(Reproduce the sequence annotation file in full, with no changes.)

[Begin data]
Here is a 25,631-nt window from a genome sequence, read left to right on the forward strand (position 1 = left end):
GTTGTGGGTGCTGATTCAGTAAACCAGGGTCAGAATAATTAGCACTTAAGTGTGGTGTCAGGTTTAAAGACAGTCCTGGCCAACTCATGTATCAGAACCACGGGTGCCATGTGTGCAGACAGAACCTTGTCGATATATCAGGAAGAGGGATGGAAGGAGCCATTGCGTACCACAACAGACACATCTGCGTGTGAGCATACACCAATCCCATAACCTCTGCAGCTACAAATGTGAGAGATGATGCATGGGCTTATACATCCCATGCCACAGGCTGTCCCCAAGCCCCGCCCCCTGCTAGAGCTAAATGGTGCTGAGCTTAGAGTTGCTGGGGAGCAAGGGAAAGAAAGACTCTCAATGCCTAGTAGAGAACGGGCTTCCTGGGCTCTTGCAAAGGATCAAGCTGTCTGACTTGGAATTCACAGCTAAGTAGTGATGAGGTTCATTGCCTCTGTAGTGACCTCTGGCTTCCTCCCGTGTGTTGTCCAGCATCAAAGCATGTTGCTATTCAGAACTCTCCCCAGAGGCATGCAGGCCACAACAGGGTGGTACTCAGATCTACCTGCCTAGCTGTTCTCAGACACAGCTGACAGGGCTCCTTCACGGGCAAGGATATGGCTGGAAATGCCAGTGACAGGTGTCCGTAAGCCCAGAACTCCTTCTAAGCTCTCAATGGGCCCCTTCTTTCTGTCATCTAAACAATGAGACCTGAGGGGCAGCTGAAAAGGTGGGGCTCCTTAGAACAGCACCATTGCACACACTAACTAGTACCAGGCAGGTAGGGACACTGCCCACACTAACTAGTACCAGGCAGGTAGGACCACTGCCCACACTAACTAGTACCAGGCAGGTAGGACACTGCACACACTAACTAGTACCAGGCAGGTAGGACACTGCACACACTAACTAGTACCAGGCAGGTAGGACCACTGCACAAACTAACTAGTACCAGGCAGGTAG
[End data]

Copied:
Here is a 25,631-nt window from a genome sequence, read left to right on the forward strand (position 1 = left end):
GTTGTGGGTGCTGATTCAGTAAACCAGGGTCAGAATAATTAGCACTTAAGTGTGGTGTCAGGTTTAAAGACAGTCCTGGCCAACTCATGTATCAGAACCACGGGTGCCATGTGTGCAGACAGAACCTTGTCGATATATCAGGAAGAGGGATGGAAGGAGCCATTGCGTACCACAACAGACACATCTGCGTGTGAGCATACACCAATCCCATAACCTCTGCAGCTACAAATGTGAGAGATGATGCATGGGCTTATACATCCCATGCCACAGGCTGTCCCCAAGCCCCGCCCCCTGCTAGAGCTAAATGGTGCTGAGCTTAGAGTTGCTGGGGAGCAAGGGAAAGAAAGACTCTCAATGCCTAGTAGAGAACGGGCTTCCTGGGCTCTTGCAAAGGATCAAGCTGTCTGACTTGGAATTCACAGCTAAGTAGTGATGAGGTTCATTGCCTCTGTAGTGACCTCTGGCTTCCTCCCGTGTGTTGTCCAGCATCAAAGCATGTTGCTATTCAGAACTCTCCCCAGAGGCATGCAGGCCACAACAGGGTGGTACTCAGATCTACCTGCCTAGCTGTTCTCAGACACAGCTGACAGGGCTCCTTCACGGGCAAGGATATGGCTGGAAATGCCAGTGACAGGTGTCCGTAAGCCCAGAACTCCTTCTAAGCTCTCAATGGGCCCCTTCTTTCTGTCATCTAAACAATGAGACCTGAGGGGCAGCTGAAAAGGTGGGGCTCCTTAGAACAGCACCATTGCACACACTAACTAGTACCAGGCAGGTAGGGACACTGCCCACACTAACTAGTACCAGGCAGGTAGGACCACTGCCCACACTAACTAGTACCAGGCAGGTAGGACACTGCACACACTAACTAGTACCAGGCAGGTAGGACACTGCACACACTAACTAGTACCAGGCAGGTAGGACCACTGCACAAACTAACTAGTACCAGGCAGGTAG